Public Justice Calls on California Supreme Court to Change Bar Admission Score
In 2018, only about 40% of test-takers for the California bar exam passed – the state’s worst pass rate since 1951. California’s pass line, or cut score, is 144, the second-highest nationally only behind Delaware. While California is in the midst of a review of the contents of the State’s bar exam, as well as its cut score, Public Justice expresses our strong support for efforts to reevaluate the State’s admission system for practicing lawyers. That’s why we sent a letter urging the State Supreme Court to abandon California’s current, arbitrarily-high cut score, in favor of better aligning the State’s bar admission practices with national standards.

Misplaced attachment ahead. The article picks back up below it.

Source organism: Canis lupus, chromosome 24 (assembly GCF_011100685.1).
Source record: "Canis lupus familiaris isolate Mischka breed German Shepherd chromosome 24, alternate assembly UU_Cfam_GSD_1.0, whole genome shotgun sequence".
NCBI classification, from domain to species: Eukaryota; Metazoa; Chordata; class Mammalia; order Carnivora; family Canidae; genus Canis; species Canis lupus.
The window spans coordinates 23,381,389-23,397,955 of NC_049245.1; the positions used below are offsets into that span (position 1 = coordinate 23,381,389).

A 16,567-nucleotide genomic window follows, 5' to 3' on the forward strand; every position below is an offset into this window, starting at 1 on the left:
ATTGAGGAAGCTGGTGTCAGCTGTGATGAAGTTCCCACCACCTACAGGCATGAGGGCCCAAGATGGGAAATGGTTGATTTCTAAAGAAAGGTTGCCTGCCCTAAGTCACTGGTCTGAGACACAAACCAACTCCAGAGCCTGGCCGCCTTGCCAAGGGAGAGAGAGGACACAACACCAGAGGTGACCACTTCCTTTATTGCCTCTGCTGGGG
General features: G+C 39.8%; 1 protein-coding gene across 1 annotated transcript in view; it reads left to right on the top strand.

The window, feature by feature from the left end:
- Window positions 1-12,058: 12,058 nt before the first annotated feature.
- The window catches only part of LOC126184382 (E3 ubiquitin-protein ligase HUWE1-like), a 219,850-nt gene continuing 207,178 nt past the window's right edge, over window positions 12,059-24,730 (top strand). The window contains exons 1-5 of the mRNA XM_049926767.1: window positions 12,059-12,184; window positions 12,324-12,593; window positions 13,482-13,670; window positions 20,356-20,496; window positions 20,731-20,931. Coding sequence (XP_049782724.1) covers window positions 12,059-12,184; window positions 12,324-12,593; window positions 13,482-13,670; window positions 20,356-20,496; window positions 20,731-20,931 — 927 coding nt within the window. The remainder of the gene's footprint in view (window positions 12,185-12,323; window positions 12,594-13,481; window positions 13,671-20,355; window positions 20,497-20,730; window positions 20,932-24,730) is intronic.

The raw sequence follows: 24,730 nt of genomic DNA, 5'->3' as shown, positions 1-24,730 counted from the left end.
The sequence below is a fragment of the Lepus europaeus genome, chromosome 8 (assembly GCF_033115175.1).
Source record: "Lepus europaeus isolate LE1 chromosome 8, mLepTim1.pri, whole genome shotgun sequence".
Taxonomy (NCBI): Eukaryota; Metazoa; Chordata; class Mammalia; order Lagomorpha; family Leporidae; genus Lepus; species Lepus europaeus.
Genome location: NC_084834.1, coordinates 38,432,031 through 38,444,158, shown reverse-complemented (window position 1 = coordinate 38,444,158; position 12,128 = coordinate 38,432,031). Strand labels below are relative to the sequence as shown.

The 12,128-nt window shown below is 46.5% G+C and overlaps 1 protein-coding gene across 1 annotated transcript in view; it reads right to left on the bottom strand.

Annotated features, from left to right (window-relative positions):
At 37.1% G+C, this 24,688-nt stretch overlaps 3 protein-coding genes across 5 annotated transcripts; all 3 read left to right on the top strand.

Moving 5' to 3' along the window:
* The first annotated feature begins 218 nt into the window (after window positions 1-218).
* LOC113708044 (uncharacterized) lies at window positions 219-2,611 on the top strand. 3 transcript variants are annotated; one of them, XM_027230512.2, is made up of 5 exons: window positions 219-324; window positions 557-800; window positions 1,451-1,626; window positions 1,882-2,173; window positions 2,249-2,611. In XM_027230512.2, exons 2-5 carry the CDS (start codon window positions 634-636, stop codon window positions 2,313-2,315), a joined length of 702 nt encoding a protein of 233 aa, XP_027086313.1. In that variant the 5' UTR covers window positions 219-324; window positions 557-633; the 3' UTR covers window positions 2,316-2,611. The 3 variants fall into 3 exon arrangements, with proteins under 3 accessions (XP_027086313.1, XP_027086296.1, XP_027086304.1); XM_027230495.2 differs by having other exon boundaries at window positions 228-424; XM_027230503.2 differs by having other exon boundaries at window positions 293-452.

There is a mountain of evidence showing that this unnecessarily high bar disproportionately excludes people of color from the legal profession and imposes significant individual and societal costs. If California had employed the national median cut score of 135 for the July 2016 exam, more than double the number of Black test-takers, nearly 75% more Latinx test-takers, and almost 58% more Asian test-takers would have had the opportunity to join California’s practicing legal community. It also imposes a financial hardship, forcing test-takers to retake the test and risk losing employment. California’s high cut score results in a less diverse legal profession, which does not reflect the State’s demographics, excludes qualified applicants from practice, and exacerbates the justice gap.
There is no evidence showing that this arbitrarily high cut score improves the level of practice in the State or is otherwise necessary to ensure that California’s legal community meets the State’s legal needs.
Public Justice urges the State Supreme Court to move California’s bar forward by reevaluating the bar exam cut score. You can read our letter to the State Supreme Court here.